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Correspondence. The Editor is not responsible for the opinions of the Correspondents.
To the Editor of the Churchman's Companion.
Fold, unsanctified it was not ac
cepted, eclipsed by fear it could THE IRISH CHURCH,
not be received: therefore I have SIR, – Through the medium of
said, only the letters JESUS the Churchman's Companion I
thus spoken could not save them would affectionately ask the Catho
from the fiery trial. lics of the English Church to re
To a Catholic nothing can be member the Irish Church in their
sweeter than approaching death, devotions during the present crisis
for to such the dissolution of the in her history, that the Catholic
body is the transport of the soul ; verities which she holds in com
the joys or trials of the present mon with her English sister may
are lost in the contemplation of be preserved to us through all
His Presence in the future. O how generations, so that Ultra-Protes
blessed would it be were the erring tantism may not swallow up the
Christian rightly guided there ! truth which it is her mission to
Many are sincere in their belief. teach in this benighted land.
Despising the traditions of Holy Yours, &c., A CATHOLIC.
Church they carry their hereditary
tradition to the tomb—That the ' EVERY ONE HAD FOUR FACES,"
Bible is the only ground of faith, EZEK. 1. 6.
that departures from established
rites and ceremonies are the occaFace IV. Sincere.
sion multarum pravitatum, of many SIR,—Many of those who now errors, and that the opinion of one undergo the punishment due to is of more importance than the unremitted sin in the place of pur- belief for centuries of many. These gation to come must have walked are sincere in their intolerance, in sincerely and confidently in the their blindness, in their hardness darkness, having never seen the of heart. They may perish in light. But if the blind lead the this world, but may their heresies blind,” says our Blessed SAVIOUR, pass with them from the soul of “both shall fall into the ditch” man, and let them, O LORD, be and into sins, to be pardoned only converted again in the regions by fiery penance and bitter pain. beyond. “ Da eis Domine. Quid Being purged they shall at length dabis eis ? Da eis vulvam sine be clean, being
washed in JESUS' liberis et ubera arentia." ThereBlood their sins shall be forgiven, fore these descend where heresy is and when every taint of sin is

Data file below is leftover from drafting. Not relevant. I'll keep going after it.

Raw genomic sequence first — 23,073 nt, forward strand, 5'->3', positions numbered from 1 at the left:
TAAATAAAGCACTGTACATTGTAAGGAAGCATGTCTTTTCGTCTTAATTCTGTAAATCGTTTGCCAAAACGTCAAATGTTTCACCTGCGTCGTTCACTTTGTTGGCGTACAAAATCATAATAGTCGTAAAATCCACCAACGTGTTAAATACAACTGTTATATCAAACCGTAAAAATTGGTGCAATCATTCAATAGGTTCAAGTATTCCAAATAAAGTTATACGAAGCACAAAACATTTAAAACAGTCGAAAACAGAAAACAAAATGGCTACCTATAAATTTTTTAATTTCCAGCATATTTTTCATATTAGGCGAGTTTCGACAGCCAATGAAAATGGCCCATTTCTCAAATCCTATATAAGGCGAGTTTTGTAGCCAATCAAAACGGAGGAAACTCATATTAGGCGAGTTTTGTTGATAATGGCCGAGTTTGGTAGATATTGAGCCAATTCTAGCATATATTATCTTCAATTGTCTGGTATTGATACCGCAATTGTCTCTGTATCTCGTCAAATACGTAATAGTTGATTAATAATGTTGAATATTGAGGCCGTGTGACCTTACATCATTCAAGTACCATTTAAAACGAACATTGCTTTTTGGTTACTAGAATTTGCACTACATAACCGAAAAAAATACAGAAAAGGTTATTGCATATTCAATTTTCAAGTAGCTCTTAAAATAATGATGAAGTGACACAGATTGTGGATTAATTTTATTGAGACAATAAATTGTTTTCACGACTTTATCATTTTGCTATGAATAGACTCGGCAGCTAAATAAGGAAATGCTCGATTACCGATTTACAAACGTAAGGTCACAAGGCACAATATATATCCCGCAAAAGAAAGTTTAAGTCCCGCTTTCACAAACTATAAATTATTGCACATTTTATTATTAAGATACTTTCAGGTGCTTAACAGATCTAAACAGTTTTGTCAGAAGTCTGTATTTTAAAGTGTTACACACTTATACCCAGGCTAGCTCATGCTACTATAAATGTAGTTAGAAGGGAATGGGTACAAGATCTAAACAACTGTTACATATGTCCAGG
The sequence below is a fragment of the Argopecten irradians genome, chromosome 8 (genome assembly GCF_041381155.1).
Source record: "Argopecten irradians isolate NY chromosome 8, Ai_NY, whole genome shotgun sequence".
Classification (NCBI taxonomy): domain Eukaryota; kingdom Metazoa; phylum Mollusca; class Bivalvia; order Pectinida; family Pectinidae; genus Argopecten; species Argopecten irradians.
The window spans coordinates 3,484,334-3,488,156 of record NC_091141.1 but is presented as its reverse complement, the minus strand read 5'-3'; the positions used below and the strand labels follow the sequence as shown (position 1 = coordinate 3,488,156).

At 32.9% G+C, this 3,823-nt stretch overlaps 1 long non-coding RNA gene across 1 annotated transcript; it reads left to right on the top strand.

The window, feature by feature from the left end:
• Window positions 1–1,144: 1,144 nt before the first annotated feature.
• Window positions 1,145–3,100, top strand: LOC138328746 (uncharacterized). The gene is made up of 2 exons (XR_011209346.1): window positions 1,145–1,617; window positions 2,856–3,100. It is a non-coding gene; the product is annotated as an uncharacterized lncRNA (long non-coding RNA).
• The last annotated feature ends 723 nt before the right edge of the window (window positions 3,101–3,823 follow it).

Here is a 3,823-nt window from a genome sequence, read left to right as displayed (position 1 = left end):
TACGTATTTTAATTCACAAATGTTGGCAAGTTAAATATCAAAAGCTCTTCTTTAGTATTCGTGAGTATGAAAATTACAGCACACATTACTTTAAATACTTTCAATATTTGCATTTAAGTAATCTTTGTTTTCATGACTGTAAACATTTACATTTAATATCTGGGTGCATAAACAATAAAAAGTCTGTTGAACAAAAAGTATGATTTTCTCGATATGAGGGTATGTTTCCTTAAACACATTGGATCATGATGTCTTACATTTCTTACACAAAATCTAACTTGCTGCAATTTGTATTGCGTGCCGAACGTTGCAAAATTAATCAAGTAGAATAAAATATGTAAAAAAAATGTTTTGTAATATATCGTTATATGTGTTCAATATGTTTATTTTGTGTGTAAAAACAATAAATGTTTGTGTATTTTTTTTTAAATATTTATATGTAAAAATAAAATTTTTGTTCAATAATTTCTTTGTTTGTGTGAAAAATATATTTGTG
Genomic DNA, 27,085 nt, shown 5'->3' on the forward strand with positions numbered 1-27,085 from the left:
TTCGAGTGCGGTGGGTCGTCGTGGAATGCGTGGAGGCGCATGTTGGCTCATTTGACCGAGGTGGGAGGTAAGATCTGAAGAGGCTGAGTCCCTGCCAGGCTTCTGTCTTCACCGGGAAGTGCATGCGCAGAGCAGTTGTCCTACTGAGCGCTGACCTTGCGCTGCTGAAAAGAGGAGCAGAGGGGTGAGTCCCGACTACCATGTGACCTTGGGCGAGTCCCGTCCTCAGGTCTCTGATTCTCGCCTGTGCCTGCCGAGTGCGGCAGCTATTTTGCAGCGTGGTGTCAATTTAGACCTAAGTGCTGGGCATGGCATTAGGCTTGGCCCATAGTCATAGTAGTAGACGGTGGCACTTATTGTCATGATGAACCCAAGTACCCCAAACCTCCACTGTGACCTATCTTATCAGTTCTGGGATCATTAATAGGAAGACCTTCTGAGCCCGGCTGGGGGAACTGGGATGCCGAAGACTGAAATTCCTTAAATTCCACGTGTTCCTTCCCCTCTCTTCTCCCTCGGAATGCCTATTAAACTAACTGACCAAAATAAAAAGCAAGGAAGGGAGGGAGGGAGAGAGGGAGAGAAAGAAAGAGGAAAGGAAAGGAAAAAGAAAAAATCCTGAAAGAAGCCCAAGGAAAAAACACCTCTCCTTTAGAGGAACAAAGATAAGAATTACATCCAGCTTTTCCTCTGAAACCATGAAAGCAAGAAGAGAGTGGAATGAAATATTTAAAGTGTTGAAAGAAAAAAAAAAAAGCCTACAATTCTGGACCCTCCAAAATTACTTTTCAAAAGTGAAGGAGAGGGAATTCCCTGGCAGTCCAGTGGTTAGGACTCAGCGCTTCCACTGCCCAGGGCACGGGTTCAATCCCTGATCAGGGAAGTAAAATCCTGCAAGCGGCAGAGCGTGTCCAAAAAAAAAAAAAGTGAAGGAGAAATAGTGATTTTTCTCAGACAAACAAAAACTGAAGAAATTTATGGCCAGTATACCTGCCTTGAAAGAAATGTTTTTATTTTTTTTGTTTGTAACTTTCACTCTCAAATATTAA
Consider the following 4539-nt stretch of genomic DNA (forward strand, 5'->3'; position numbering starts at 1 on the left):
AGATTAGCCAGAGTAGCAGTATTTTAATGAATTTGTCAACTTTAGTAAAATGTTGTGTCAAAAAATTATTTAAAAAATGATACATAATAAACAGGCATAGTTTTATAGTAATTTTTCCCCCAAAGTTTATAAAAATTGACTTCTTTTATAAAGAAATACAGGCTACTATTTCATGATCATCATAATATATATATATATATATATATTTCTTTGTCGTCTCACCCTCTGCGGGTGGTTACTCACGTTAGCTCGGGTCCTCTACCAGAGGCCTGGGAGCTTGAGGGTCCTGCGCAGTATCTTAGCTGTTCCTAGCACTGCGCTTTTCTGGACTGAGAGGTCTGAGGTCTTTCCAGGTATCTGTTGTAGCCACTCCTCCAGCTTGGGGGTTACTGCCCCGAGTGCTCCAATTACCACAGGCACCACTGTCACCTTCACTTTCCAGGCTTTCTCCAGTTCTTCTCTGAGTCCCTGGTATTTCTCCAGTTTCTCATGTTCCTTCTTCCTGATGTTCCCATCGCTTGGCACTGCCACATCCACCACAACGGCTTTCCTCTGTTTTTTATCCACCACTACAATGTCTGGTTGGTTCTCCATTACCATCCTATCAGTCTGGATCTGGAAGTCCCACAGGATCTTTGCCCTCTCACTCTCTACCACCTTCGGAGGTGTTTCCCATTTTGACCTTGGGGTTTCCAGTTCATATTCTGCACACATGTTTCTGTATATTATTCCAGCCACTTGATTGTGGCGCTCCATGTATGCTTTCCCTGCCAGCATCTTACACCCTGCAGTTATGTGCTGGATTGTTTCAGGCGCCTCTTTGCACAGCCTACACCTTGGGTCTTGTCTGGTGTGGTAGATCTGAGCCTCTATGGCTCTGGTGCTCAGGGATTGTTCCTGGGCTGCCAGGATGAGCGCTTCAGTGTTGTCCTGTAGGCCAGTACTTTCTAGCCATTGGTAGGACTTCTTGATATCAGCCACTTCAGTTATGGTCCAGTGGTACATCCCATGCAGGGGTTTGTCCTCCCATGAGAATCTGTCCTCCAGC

burned away. wiped away then they may ascend There are others who are sincere at the call of their Redeemer into in their way of life. To do their Heaven. I have known many duty to man that their duty to God who have died with the name of may, follow is their sole regard. Jesus on their lips; they departed Holding the respect of man their from a world of care, but we dare idol they do not know that man's not assume that they have gone to duty springs from God's, not God's & world of reet. Their love to from man's. Therefore these do err CHRIst did not lead them to His / sincerely, and descend where love is
Southern Picts until the year of his death 432, A.D. He built the first stone church, at Whithorn near Wigton, in which church he was interred. He is said after death to have worked various miracles. His tomb became a pilgrim shrine, and was visited by Queen Margaret of Anjou, in 1473 A.D., and by the Kings James IV. and James V. of Scotland. S. Ninian was also Bishop of the Picts.-Yours, &c., CENTIA.
[H. gives a similar account.ED. C. C.]
S. JULITTA, SIR,—In answer to your correspondent Vivo respecting S. Julitta I find notice of two martyrs of that name. One put to death July 30, 303; the other June 16, 304. I am inclined to think this must be a chronological error, and the two are identical.-Yours, &c., H.
COST OF BOYS' SURPLICES. SIR,–In answer to your correspondent M. D, T., I beg to say that surplices for choirs are supplied by the Sisterhood of the parish to which I belong, at the following prices.
Priest's surplices, £1. 1s. Choir men's ditto, 14s. Boys' ditto, 8s. Should M. D. T. wish to send an order to this Sisterhood it can be done by addressing a letter to M. D. A., care of the Editor of the Churchman's Companion, which I will forward to the Sisters.Yours, &c., M. D. A. SCRIPTURAL ALLUSIONS TO THE
FUTURE STATE. SIR,C. A. M. W. cannot do better than read the Bishop of Ely, (Harold Browne) on the XXXIX. Articles, Article VII.--Yours, &c., H. B.
THE OFFERTORY. SIR, -I cannot consider the apology offered by WALTER for